Educational institutions are turning their attention to the public blockchain to record and verify student credentials. Under normal circumstances, recording student achievements using paperwork can be labor-intensive and costly, making blockchain a significant step toward maximizing cheapness, security and transparency.
Holberton School of software engineering, based in San Francisco, is now actively recording student achievements through blockchain. In October 2015, the institution announced its plans, making it the world’s first school to authenticate academic certificates in this way.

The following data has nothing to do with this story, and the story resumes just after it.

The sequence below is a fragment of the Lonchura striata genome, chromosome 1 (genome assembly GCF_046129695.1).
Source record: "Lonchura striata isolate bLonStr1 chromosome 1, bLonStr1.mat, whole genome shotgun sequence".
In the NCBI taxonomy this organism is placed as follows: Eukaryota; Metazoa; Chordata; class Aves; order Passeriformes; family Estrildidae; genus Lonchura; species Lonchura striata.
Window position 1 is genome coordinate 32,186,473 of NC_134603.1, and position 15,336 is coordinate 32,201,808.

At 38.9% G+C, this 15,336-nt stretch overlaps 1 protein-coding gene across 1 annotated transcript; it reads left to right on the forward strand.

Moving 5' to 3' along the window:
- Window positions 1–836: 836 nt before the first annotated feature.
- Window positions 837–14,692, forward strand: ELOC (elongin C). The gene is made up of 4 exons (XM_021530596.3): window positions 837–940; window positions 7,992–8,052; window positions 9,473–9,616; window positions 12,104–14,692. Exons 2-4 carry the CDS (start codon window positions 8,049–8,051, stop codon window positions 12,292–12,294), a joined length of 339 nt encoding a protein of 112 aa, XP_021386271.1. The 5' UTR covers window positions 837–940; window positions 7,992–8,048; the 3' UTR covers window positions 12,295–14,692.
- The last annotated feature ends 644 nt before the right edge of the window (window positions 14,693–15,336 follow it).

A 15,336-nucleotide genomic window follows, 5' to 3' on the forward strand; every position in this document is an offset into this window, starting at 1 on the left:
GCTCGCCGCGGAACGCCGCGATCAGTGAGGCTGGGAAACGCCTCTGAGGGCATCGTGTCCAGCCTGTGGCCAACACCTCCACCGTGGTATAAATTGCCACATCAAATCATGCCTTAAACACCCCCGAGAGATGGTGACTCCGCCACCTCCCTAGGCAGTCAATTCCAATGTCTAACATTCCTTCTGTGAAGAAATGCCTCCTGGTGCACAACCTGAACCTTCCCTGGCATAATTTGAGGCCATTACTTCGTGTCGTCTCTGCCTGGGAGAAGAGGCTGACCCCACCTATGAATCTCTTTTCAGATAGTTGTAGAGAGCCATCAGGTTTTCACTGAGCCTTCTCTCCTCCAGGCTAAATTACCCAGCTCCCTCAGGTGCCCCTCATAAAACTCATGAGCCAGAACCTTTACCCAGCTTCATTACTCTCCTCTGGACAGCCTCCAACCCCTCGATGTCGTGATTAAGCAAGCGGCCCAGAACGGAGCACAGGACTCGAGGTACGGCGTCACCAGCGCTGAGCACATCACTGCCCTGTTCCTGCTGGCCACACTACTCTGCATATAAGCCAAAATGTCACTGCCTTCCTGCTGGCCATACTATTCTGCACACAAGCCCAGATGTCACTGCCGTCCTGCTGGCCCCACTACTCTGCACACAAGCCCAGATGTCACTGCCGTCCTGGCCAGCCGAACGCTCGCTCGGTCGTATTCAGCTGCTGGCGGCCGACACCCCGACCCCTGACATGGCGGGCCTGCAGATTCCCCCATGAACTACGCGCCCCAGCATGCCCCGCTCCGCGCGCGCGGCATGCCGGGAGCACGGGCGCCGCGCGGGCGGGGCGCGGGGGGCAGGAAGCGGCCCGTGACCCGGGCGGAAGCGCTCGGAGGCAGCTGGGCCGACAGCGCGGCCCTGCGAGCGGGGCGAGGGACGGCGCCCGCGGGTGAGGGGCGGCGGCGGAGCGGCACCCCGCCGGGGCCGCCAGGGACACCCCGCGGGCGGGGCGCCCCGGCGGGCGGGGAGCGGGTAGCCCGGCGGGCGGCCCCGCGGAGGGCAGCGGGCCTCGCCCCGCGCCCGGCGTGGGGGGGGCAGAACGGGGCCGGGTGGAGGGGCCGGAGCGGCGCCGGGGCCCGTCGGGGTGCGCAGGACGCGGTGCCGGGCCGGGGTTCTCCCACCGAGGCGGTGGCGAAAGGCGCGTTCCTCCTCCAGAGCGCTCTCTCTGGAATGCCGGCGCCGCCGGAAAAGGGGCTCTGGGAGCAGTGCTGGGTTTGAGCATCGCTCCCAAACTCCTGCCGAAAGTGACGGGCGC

According to HireRight, 86 percent of employers surveyed said that screening had exposed a candidate who had lied on his or her resume. Holberton School understands the struggles that companies face, which is one of the reasons it chose to store students’ academic records in the blockchain, Sylvain Kalache, co-founder of the school, told Bitcoin Magazine.
“For employers, it avoids having them spend valuable time checking candidates’ educational credentials by having to call universities or to pay a third party to do the job,” he said.
And using the blockchain helps to save the school money by not having to build and